Budget airline Ryanair has asked EU antitrust regulators to approve its EUR€694 million (USD$851.9 million) takeover bid -- its third -- for Ireland's Aer Lingus, in what could be an uphill battle after an EU veto against a previous offer.
The European Commission, which acts as EU competition watchdog, said on its website on Thursday it would decide by August 29 whether to clear the deal.
Ryanair, the largest shareholder in Aer Lingus with a 30 percent holding, notified the EU watchdog of its bid on Tuesday.
Aer Lingus, in which the Irish government holds a 25 percent stake, has urged shareholders to reject Ryanair's offer and said the Commission was likely to block it.
Aer Lingus and Ryanair declined to comment on Thursday.
Ryanair is likely to have a tough time with EU regulators, said Goetz Drauz, a partner at law firm Wilson Sonsini.
"It will be difficult to convince the Commission. The Commission has a destination by destination approach which means a high combined market share is not acceptable. This is likely to go into phase 2," Drauz said, referring to a lengthy review.
"Unless Ryanair finds convincing upfront buyers for its slots, it may not have a chance," he said.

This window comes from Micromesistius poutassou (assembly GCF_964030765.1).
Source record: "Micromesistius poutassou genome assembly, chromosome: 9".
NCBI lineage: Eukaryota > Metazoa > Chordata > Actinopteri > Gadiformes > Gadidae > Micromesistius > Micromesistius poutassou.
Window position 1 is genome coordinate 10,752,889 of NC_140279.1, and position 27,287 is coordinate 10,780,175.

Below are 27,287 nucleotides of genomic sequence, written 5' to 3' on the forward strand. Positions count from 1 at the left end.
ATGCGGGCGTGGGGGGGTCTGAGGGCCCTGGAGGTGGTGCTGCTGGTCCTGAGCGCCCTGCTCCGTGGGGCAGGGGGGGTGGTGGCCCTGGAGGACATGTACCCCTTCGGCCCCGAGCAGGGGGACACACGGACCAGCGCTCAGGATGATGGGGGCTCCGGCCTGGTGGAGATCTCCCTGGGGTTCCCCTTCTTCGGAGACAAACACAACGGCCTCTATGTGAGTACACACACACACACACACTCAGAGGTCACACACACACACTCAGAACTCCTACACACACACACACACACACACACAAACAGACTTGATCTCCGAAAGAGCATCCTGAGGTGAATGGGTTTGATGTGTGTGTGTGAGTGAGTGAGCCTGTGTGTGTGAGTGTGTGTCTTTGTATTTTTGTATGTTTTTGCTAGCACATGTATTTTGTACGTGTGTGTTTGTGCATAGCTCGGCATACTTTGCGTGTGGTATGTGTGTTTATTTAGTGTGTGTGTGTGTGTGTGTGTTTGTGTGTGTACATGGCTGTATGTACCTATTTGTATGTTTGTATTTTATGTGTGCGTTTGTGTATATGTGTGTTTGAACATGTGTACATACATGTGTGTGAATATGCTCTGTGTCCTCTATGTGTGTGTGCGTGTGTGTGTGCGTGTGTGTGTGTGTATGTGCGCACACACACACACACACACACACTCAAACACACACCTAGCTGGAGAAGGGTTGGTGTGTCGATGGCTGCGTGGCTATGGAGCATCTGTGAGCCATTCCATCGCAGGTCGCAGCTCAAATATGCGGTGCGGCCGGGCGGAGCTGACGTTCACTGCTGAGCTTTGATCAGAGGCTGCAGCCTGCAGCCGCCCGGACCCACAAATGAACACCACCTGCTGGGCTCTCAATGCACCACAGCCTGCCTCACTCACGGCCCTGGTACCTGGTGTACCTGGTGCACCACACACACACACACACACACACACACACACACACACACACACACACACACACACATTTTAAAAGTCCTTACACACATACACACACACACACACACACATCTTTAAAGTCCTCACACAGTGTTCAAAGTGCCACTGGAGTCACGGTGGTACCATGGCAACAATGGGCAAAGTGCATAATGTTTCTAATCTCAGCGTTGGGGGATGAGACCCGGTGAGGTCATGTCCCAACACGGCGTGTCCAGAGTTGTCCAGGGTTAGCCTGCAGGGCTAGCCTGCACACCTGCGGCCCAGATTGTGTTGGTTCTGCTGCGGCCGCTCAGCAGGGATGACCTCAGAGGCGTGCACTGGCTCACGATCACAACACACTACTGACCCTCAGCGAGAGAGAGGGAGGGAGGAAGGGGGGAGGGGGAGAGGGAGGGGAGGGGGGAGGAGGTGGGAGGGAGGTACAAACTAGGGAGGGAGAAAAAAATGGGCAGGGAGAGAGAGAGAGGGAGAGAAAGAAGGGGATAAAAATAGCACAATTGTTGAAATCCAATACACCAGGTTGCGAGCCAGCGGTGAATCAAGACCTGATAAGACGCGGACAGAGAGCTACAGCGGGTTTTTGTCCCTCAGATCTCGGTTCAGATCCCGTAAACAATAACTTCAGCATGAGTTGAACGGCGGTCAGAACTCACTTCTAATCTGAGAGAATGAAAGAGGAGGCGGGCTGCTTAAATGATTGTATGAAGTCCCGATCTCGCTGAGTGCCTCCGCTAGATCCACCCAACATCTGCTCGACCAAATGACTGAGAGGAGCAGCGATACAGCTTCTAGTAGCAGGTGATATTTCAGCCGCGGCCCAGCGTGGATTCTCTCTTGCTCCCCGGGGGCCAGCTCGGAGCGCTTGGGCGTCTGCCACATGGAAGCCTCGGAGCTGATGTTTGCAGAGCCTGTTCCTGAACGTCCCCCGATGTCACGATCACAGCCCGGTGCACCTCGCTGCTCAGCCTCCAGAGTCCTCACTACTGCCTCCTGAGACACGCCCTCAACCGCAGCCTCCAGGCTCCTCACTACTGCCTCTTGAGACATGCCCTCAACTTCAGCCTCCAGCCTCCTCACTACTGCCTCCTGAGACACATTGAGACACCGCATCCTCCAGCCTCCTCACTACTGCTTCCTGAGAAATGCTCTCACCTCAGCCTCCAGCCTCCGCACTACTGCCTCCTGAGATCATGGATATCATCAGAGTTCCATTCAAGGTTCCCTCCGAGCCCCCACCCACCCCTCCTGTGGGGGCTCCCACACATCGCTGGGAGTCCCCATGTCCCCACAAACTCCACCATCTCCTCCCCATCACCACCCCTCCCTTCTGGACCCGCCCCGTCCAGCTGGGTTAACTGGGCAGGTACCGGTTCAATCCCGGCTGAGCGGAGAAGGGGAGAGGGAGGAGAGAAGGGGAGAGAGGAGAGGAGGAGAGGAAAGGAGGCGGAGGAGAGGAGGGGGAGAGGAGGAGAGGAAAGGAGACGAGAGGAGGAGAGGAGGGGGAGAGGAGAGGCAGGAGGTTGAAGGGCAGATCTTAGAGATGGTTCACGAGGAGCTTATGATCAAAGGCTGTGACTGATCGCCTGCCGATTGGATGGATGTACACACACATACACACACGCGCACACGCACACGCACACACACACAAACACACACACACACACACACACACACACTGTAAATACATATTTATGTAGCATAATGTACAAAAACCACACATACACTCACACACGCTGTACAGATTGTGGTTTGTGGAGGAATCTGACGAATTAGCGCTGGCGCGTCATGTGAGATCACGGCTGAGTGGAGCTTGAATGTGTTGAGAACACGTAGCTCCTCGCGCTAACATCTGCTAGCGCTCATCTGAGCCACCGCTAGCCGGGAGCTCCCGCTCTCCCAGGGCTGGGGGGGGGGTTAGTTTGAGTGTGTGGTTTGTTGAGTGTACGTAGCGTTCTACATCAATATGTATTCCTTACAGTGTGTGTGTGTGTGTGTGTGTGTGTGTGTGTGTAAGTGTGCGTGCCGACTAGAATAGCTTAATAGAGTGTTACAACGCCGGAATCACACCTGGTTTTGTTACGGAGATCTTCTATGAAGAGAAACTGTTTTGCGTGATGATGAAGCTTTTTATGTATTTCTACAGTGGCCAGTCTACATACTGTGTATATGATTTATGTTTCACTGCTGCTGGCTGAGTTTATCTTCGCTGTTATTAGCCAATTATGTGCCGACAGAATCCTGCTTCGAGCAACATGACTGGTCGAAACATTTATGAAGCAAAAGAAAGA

The combined carrier would control 80 percent of traffic between the UK and Ireland.
The EU executive blocked Ryanair's 2007 attempted takeover of Aer Lingus, saying the combined group would monopolize or dominate 35 routes, leading to consumers paying more. It said Ryanair had not offered to give up enough airport slots to allay its concerns.
Ryanair dropped its second offer in 2009.
Britain's Competition Commission is now investigating Ryanair's minority stake in Aer Lingus while the UK Office of Fair Trading has said that the holding threatens competition in the sector.
Another shareholder in Aer Lingus is Abu Dhabi's Etihad, with a 3 percent holding.